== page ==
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I'm developing a RESTful API in which http://server/thingyapi/thingyblob/1234 returns the file associated with thingy #1234 to download. But it may be that the request is made at a time the file does not exist in the server but most definitely will be available at a later time. There's a batch process in the server that generates all the blobs for all the thingies, thingy 1234 does exist, but the server hasn't got to it yet.

I don't want to return 404; that's for thingies that do not exist. This is a thingy that exists, but its blob hasn't been generated yet. Kinda like a YouTube video that's "processing." I don't think redirection codes would be proper either; there's no "other" URL to try.

What's the best HTTP status code to return in such a case?

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Somewhat related –  Rob Hruska Mar 20 '12 at 21:04
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First, if thingy 1234 does not yet have any GET-able representation, in what sense does it exist as a resource (from the client's perspective)? The fact that, internal to the server there is a queued job to create 1234, doesn't seem to imply that resource 1234 exists. Second, where did the client get the URI .../thingyblob/1234? The server probably shouldn't have provided that URI to the client until the resource was actually GET-able. –  Andy Dennie Mar 21 '12 at 14:16
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A thingy has other properties that are worth getting other than the blob. It's only the blob that takes time to generate. Client gets those by, for example, server/thingyapi/thingy/1234 –  JCCyC Mar 21 '12 at 16:29
    
possible duplicate of Is it wrong to return 202 "Accepted" in response to HTTP GET? –  Gili Dec 11 '12 at 22:57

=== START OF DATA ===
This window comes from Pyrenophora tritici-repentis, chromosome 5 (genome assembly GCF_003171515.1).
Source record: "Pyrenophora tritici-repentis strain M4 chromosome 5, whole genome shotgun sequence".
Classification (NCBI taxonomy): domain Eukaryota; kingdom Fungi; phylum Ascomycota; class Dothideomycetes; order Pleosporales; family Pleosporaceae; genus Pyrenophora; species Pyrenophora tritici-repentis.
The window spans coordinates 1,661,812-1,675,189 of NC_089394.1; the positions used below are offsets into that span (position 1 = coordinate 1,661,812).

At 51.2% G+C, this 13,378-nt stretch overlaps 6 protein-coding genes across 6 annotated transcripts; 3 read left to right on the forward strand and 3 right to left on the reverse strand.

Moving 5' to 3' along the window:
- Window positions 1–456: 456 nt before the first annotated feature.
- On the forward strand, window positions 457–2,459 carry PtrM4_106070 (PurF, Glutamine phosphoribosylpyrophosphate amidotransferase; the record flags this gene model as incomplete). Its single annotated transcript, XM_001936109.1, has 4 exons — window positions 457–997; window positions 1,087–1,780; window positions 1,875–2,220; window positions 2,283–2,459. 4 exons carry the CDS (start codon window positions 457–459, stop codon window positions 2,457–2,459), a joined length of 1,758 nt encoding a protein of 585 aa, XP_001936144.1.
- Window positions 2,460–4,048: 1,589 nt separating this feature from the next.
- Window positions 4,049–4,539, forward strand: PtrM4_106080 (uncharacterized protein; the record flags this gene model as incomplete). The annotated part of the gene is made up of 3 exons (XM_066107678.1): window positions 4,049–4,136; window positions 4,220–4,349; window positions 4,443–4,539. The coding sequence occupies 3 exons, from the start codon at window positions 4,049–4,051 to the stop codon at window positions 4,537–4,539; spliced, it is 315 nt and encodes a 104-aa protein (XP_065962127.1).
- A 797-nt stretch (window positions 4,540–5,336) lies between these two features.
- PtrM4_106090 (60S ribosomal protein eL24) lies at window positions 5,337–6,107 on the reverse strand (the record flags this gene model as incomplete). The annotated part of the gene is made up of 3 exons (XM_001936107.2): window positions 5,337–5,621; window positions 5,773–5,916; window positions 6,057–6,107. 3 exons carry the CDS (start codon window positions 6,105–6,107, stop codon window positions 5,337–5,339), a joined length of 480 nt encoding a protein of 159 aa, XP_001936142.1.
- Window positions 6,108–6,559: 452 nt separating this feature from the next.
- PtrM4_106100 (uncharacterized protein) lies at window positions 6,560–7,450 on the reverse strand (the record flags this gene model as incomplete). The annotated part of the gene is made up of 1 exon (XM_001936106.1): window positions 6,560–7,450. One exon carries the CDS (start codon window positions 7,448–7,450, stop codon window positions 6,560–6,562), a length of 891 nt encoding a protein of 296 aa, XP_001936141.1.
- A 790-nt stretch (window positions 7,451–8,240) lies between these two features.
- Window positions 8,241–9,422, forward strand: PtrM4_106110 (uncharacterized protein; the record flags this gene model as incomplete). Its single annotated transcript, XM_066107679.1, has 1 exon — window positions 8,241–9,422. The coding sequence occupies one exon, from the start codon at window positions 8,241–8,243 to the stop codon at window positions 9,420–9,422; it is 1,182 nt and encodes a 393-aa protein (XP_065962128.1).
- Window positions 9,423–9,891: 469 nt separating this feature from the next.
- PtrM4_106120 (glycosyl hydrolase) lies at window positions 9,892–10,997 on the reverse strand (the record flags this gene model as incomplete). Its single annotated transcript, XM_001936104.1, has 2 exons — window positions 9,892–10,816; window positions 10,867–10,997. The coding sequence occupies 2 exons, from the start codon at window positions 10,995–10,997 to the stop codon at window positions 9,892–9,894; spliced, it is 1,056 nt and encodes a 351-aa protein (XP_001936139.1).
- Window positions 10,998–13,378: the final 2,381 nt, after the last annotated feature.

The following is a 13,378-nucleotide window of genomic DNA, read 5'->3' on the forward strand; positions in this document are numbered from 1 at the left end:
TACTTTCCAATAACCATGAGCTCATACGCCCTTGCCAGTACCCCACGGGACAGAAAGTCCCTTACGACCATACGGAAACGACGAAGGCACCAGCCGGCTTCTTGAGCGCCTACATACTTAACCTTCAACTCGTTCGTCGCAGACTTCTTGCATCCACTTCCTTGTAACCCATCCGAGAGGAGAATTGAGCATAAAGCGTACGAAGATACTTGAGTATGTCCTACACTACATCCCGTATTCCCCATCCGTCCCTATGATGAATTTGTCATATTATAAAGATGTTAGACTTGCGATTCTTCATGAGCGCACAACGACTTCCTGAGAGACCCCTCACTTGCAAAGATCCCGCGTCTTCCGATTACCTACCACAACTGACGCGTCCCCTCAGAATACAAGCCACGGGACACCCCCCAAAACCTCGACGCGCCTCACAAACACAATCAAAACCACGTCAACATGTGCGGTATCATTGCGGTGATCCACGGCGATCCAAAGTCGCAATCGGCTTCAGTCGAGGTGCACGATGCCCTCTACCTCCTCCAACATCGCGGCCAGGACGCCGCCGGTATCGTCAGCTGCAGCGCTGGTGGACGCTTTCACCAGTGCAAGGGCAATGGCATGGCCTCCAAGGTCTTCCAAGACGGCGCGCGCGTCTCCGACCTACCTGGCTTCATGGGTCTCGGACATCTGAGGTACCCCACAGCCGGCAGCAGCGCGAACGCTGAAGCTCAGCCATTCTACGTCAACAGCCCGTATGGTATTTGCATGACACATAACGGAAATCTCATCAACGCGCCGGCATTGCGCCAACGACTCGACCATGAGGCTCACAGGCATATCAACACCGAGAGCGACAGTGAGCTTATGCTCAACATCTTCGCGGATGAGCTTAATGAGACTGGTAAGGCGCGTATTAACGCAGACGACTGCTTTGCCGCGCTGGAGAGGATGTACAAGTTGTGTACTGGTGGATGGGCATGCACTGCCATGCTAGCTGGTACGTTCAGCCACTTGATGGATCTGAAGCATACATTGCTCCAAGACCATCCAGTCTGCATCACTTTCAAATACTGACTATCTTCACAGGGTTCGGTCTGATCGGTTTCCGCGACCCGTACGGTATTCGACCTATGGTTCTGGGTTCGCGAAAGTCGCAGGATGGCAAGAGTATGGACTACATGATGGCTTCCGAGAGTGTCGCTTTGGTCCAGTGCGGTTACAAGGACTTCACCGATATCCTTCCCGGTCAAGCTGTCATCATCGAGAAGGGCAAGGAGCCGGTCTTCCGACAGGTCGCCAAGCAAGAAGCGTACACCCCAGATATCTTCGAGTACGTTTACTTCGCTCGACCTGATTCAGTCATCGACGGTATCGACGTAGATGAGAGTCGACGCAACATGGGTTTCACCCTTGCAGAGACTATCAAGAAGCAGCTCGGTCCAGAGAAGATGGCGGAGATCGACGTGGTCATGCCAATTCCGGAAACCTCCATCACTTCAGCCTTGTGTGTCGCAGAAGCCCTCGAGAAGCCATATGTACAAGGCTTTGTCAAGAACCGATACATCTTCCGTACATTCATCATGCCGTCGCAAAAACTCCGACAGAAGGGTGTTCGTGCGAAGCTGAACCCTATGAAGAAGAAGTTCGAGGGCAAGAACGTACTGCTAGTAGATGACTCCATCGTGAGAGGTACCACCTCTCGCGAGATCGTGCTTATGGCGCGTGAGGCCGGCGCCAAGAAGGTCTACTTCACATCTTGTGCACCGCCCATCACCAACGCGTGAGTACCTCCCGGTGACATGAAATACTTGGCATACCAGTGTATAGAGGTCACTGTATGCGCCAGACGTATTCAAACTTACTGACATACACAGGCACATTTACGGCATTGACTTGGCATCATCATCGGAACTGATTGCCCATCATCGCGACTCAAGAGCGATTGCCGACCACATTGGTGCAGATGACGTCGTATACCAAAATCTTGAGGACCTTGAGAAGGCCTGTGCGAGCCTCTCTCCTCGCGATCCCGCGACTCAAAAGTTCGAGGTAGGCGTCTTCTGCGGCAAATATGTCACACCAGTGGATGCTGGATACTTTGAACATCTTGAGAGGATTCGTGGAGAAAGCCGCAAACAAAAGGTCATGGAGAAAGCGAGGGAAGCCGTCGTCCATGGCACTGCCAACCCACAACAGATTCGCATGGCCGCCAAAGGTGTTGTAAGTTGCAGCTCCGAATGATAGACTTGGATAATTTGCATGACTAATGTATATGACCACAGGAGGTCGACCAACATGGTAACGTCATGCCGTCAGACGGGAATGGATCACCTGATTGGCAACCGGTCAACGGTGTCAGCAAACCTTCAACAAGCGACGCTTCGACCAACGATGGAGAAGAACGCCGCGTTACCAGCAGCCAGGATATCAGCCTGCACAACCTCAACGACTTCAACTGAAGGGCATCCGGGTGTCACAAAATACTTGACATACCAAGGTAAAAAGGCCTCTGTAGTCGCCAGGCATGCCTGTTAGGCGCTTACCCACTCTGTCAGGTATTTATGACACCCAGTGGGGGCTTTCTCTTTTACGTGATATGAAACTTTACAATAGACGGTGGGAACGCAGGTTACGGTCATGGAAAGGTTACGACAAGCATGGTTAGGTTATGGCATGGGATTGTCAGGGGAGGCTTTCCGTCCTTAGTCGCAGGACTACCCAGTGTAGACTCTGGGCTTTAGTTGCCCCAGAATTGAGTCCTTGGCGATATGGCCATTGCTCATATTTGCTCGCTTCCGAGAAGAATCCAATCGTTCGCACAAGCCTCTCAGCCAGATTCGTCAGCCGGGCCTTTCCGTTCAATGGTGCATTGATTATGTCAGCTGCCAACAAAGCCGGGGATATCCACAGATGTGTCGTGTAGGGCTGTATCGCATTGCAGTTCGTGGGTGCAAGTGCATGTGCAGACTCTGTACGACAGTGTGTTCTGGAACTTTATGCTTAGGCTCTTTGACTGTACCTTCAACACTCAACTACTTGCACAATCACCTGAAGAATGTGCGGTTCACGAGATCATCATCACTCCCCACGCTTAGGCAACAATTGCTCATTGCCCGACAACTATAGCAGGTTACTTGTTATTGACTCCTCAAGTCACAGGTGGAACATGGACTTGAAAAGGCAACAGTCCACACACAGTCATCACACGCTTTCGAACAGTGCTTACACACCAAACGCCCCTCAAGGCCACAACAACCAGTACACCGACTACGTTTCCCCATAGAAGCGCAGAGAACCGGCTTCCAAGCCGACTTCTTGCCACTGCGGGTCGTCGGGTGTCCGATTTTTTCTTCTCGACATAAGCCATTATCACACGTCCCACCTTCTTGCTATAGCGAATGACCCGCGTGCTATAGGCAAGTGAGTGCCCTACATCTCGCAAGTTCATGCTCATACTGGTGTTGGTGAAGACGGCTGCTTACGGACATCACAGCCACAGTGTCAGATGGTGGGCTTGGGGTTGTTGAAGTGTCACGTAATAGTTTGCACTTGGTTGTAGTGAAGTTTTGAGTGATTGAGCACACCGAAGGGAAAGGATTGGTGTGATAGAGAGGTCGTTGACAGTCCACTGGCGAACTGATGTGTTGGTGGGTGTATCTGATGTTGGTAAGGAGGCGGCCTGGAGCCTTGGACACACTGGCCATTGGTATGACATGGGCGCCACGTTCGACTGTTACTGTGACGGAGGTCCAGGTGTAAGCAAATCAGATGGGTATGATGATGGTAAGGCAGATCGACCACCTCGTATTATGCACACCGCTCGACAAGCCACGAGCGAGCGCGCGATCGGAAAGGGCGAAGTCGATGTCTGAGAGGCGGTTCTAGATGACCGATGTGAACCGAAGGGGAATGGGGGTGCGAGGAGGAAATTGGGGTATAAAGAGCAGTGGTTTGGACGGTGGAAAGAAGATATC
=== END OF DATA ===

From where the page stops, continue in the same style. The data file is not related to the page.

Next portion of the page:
7 Answers 7

up vote 26 down vote accepted

I suggest 202 - Accepted. From the documentation:

The request has been accepted for processing, but the processing has not been completed. [...] Its purpose is to allow a server to accept a request for some other process (perhaps a batch-oriented process that is only run once per day)

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-1: This would make sense for the request which initiates the process that eventually creates "thingy #1234", but not for the GET request issued afterwards for "thingy #1234" itself. In particular, a 202 suggests that as a result of the GET request, the service will send the data for "thingy #1234" at a later point in time. This is simply not correct. –  Sam Harwell Oct 14 at 22:10
    
The documentation clearly states: "The request might or might not eventually be acted upon", so there is no obligation for a GET to send data later if 202 is reported. –  Remy Lebeau Oct 15 at 14:34
    
It also says: "The entity returned with this response SHOULD include an indication of the request's current status and either a pointer to a status monitor or some estimate of when the user can expect the request to be fulfilled.", so this would be a good way to let the client know that the blob is not ready yet, and a way to find out when it is ready. –  Remy Lebeau Oct 15 at 14:37

Another option: 503 - Service Unavailable.

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According to W3C it's not what you want to say to client (although it means "come again" in some manner): "The server is currently unable to handle the request due to a temporary overloading or maintenance of the server. The implication is that this is a temporary condition which will be alleviated after some delay. If known, the length of the delay MAY be indicated in a Retry-After header. If no Retry-After is given, the client SHOULD handle the response as it would for a 500 response." –  skalee Jan 21 '13 at 5:13

The "problem", such as it is, is on the server side: the client has made a well formed request, but the server can not satisfy it. So I'm inclined to a "Server Error", 5xx status code. Quoth the standard:

Response status codes beginning with the digit "5" indicate cases in which the server is aware that it has erred or is incapable of performing the request... the server SHOULD include an entity [indicating] whether it is a temporary or permanent condition.

Note

  • "erred or is incapable of performing the request": despite their title of "Server Error", they are not just for server errors.
  • "temporary or permanent": these codes are suitable for temporarily unavailable resources, like yours.